So, since a claim of superdeterminism is that a lambda particle would preclude free will, you either don’t believe in superdeterminism, or you believe that a lambda particle doesn’t preclude free will?

“Also, I think you’re operating on a misunderstanding; f(A) = A(A +A) is a single function; you don’t need to split it up into addition first and then multiplication.”

f(A) would be what we labeled the function, but the function that is called involves the split.

There’s different ways to repeat a variable in a single equation that would have different outputs for the same input..

“So, since a claim of superdeterminism is that a lambda particle would preclude free will, you either don’t believe in superdeterminism, or you believe that a lambda particle doesn’t preclude free will?” To be clear, people have concerns about superdeterminism denying free will for humans as to what experiments they choose to perform. But it has nothing to say on whether a higher power has free will in running the Universe. In any case, if you want to know my views on all this, I’m a Hindu. I think all things are determined by fate, but I don’t think that implies that we’re not morally responsible for our own actions. A villain in a movie does the same things every time you watch it, but that doesn’t mean he’s nit evil. Or better yet, a Hitler documentary plays the same way every time you watch it, but that doesn’t mean Hitler wasn’t morally responsible for his actions.

You could say that I believe in will, but not “free” will: I don’t think humans can change what is going to happen, but I think humans can play a role in bringing about what is going to happen. I’m a one-boxer in Needomb’s paradox, if that clarifies things. (Tell me if you don’t know about Newcomb’s paradox.)

“f(A) would be what we labeled the function, but the function that is called involves the split.

There’s different ways to repeat a variable in a single equation that would have different outputs for the same input..” I have nod idea what you’re talking about. We’re not calling any functions; this isn’t a computer program. The particles just behave in a accordance with a certain potentially complicated function f. There’s no computer program that’s run to calculate the value of f(x).

“You could say that I believe in will, but not “free” will:”

That’s close enough for me, with regard to superdeterminism.

“(Tell me if you don’t know about Newcomb’s paradox.)”

I didn’t, but I glanced at some stuff.

I guess I hold to a kind of one-boxer-ish view, technically, in that I believe God knows the future.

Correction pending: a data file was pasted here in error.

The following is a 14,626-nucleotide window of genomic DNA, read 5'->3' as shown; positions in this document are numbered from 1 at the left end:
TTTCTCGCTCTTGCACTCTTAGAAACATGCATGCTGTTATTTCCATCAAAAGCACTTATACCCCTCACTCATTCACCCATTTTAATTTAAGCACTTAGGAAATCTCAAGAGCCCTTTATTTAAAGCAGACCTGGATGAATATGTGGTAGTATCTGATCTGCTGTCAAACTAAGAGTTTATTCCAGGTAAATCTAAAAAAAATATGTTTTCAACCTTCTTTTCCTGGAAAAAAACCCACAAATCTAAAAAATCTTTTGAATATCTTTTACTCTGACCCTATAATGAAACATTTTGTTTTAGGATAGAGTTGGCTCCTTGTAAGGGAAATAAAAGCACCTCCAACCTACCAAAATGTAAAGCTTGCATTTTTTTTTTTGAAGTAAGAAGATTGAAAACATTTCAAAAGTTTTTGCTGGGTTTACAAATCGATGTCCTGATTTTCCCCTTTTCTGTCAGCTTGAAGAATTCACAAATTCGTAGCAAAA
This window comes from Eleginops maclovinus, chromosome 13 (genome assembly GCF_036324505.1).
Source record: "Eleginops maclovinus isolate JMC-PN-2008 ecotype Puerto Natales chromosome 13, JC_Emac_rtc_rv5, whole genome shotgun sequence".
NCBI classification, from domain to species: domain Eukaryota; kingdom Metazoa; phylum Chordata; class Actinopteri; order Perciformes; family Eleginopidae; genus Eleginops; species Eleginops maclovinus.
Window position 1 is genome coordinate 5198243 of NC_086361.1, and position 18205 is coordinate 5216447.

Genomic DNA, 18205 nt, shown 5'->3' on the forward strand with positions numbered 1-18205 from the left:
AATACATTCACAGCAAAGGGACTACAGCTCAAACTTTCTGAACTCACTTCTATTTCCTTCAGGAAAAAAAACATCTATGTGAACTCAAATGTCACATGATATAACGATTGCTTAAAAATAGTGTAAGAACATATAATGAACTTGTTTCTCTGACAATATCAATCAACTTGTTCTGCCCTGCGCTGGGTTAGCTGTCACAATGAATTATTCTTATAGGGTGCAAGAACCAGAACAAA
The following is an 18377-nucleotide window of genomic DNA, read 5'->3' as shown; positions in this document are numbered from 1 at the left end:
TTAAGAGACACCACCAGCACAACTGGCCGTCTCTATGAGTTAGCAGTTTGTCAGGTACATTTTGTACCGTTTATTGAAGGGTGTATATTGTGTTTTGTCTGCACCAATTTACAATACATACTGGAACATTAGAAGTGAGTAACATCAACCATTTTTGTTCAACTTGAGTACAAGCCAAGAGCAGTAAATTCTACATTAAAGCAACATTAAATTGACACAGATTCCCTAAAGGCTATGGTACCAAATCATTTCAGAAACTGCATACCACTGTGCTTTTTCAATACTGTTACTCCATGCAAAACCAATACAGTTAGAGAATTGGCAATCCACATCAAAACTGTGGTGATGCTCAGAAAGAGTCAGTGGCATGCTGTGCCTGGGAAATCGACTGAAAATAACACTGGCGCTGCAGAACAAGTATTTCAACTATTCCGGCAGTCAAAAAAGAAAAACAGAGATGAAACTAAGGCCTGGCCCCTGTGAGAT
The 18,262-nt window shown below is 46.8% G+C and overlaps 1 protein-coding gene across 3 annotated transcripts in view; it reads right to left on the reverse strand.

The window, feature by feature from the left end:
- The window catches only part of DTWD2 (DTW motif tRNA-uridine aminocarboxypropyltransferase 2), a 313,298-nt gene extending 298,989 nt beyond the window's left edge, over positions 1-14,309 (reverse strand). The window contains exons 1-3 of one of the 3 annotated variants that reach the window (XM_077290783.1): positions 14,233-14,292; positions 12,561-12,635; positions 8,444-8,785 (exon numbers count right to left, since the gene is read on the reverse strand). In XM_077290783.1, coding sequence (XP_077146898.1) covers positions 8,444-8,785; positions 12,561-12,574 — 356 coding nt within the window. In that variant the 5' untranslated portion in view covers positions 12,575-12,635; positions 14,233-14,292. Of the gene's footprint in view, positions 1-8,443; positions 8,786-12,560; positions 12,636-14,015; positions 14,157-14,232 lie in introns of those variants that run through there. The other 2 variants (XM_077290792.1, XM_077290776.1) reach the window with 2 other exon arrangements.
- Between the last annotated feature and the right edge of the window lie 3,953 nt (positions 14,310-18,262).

Apparently, the original paradox had a Predictor that could be fallible.

In that version, I’m a two-boxer.

“The particles just behave in a accordance with a certain potentially complicated function f.”

But that function would have to have nested functions the output of which would need to be known in order to be used by the nesting functions.

In order to do that there would have to be logic circuits.

“I guess I hold to a kind of one-boxer-ish view, technically, in that I believe God knows the future.

Apparently, the original paradox had a Predictor that could be fallible.

In that version, I’m a two-boxer.” OK, it’s good to hear that you’re alsp a one-boxer. (When people talk about one-boxers and two-boxers, they’re usually referring to the infallible predictor version.)

Note that this puts you at odds with many Austrians, who believe that being a one-boxer leads to a performative contradiction. Here’s a lecture by Roderick Long arguing that Newcomb’s paradox implies that you cannot self-consistently believe that your actions can be known in advance:

https://mises.org/library/3-free-will-two-paradoxes-choice

“But that function would have to have nested functions the output of which would need to be known in order to be used by the nesting functions.

In order to do that there would have to be logic circuits.” That’s a very strange view. So then do you believe that Newtonian mechanics and Maxwell’s classical electromagnetism also require logic circuits?

“That’s a very strange view. So then do you believe that Newtonian mechanics and Maxwell’s classical electromagnetism also require logic circuits?”

If those schools of thought have something comparable to a lambda particle, then they would have to.

guest, both those theories involve particles that behave according to functions that are far more complex than f(A) = A (A +A), so by your standard they would involve logic circuits.